Unveiling Auchentibber Memorial

Thank you to Gordon Cook who gave me this little booklet by the British Legion (Blantyre Branch). A special little booklet, marking the original opening and unveiling of the Auchentibber War Memorial on 27th May 1923 at 4pm.

What a nice ceremony it must have been too. The Order of Service started with a hymn Psalm 124, then a collection was taken by Rev Thomas A Hugh. MA. A Prayer was then offered by Rev C Scrimgeour Turnbull. MA.

Following another hymn, scriptures were read and prayers offered. Then Lord Belhaven & Stenton gave an address to the crowd.

Further hymns including a lament by pipers and the reading of the names of the Fallen.

The Memorial was then unveiled by Col. W Martin Kay. C.M.G as armed guards presented arms.

A silence was then upheld as placing of the wreaths and flowers on to the memorial took place. Further Prayers, another lament by pipers, then “The Last Post” bugle call and the Reveille.

A choir then sang “Hallelujah Chorus” which was followed by an official handing over of the memorial to the Parish Council, who would from that date be in charge of the upkeep of the memorial.

Acceptance note was read by the Chairman of the Parish Council ,a further hymn, benediction and ending with a rendition of the National Anthem, “God Save the King”.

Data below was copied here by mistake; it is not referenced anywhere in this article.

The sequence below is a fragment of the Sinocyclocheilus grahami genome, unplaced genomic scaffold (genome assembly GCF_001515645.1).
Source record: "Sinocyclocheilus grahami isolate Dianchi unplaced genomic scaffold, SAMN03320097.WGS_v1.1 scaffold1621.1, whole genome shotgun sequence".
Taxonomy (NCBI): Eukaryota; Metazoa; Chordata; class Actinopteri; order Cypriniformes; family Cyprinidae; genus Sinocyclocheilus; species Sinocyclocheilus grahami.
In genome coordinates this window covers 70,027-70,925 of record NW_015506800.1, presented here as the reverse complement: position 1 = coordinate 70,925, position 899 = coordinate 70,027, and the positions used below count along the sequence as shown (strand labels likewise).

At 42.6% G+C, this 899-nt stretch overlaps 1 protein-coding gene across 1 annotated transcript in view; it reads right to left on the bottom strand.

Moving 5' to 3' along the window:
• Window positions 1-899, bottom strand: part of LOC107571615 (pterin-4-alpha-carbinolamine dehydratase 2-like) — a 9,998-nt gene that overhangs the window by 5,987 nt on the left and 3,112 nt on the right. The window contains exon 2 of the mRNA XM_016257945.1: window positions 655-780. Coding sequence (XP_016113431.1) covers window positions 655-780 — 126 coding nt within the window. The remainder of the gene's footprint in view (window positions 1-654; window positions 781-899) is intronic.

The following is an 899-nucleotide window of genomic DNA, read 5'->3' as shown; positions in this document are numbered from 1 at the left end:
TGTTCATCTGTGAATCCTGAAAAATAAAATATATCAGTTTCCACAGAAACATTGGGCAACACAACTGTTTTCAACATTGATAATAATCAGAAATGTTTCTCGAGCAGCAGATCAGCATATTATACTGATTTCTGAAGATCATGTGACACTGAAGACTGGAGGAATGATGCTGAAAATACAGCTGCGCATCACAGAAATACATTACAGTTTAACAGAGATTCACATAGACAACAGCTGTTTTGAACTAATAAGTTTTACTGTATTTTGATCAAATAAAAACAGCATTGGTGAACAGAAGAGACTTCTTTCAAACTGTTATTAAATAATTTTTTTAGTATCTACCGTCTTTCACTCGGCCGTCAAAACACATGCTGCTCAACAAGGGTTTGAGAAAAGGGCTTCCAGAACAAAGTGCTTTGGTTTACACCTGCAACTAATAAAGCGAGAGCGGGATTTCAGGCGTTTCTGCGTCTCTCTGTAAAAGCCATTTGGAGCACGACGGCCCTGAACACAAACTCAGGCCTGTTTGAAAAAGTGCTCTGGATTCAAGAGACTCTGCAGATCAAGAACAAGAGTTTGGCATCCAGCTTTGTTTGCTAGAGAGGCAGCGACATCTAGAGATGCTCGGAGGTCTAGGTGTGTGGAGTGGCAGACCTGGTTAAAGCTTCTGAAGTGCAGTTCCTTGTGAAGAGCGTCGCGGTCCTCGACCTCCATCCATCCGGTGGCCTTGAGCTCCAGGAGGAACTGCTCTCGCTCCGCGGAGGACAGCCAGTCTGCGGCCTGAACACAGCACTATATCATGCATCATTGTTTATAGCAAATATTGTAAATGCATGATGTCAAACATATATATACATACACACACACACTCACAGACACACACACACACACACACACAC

“Greater Love hath no man than this:
That he lyt down his life for another”

1922 War memorial pc

1923 Auchentibber War Memorial

On social media:

Barb Hicks Thank you Paul.
Jim McSorley Great story. Wonder who Graham the printer was?

The Blantyre Project Jim, I’m always amazed now at being able to rely on my extensive notes about Blantyre. I couldn’t answer this off the top of my head, but it was familiar. My notes gave the answer, from my OWN reference book.

“Hugh Graham owned a printers shop in the 1910s until the 1940s at 149 Glasgow Road on the south side. It was located in the lower floor of the Livingstone Masonic Building. In 1925 Hugh paid a rent of £28 per year. The adjacent shops in 1925 were the Commercial Bank at 151 Glasgow Road (which later became Houston’s shop), and also Alexander Whittle Butchers, (which would later become Greenhorn Butchers). Hugh lived at a house called “Craigielea” at 29 Auchinraith Road.

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